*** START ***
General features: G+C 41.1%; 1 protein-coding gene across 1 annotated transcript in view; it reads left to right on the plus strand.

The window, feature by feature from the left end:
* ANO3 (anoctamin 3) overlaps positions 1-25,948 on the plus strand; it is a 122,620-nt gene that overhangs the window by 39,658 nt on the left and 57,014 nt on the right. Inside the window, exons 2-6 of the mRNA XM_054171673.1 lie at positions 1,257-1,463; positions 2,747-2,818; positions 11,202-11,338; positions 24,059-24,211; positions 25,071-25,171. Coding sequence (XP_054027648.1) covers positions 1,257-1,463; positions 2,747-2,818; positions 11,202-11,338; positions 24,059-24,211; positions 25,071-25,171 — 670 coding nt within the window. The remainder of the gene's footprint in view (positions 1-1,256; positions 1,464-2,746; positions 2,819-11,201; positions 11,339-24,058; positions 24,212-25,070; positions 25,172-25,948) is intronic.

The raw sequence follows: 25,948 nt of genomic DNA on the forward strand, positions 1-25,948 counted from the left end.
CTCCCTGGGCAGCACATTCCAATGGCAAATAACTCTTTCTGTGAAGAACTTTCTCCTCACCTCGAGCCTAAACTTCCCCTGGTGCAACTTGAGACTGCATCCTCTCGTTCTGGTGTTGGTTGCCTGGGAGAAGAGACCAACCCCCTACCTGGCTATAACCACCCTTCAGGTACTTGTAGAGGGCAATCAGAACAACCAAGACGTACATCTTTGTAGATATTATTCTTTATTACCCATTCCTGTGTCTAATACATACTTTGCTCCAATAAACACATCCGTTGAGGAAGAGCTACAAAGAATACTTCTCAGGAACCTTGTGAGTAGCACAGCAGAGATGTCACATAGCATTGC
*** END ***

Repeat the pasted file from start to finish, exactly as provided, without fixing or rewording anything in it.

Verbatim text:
General features: G+C 41.1%; 1 protein-coding gene across 1 annotated transcript in view; it reads left to right on the plus strand.

The window, feature by feature from the left end:
* ANO3 (anoctamin 3) overlaps positions 1-25,948 on the plus strand; it is a 122,620-nt gene that overhangs the window by 39,658 nt on the left and 57,014 nt on the right. Inside the window, exons 2-6 of the mRNA XM_054171673.1 lie at positions 1,257-1,463; positions 2,747-2,818; positions 11,202-11,338; positions 24,059-24,211; positions 25,071-25,171. Coding sequence (XP_054027648.1) covers positions 1,257-1,463; positions 2,747-2,818; positions 11,202-11,338; positions 24,059-24,211; positions 25,071-25,171 — 670 coding nt within the window. The remainder of the gene's footprint in view (positions 1-1,256; positions 1,464-2,746; positions 2,819-11,201; positions 11,339-24,058; positions 24,212-25,070; positions 25,172-25,948) is intronic.

The raw sequence follows: 25,948 nt of genomic DNA on the forward strand, positions 1-25,948 counted from the left end.
CTCCCTGGGCAGCACATTCCAATGGCAAATAACTCTTTCTGTGAAGAACTTTCTCCTCACCTCGAGCCTAAACTTCCCCTGGTGCAACTTGAGACTGCATCCTCTCGTTCTGGTGTTGGTTGCCTGGGAGAAGAGACCAACCCCCTACCTGGCTATAACCACCCTTCAGGTACTTGTAGAGGGCAATCAGAACAACCAAGACGTACATCTTTGTAGATATTATTCTTTATTACCCATTCCTGTGTCTAATACATACTTTGCTCCAATAAACACATCCGTTGAGGAAGAGCTACAAAGAATACTTCTCAGGAACCTTGTGAGTAGCACAGCAGAGATGTCACATAGCATTGC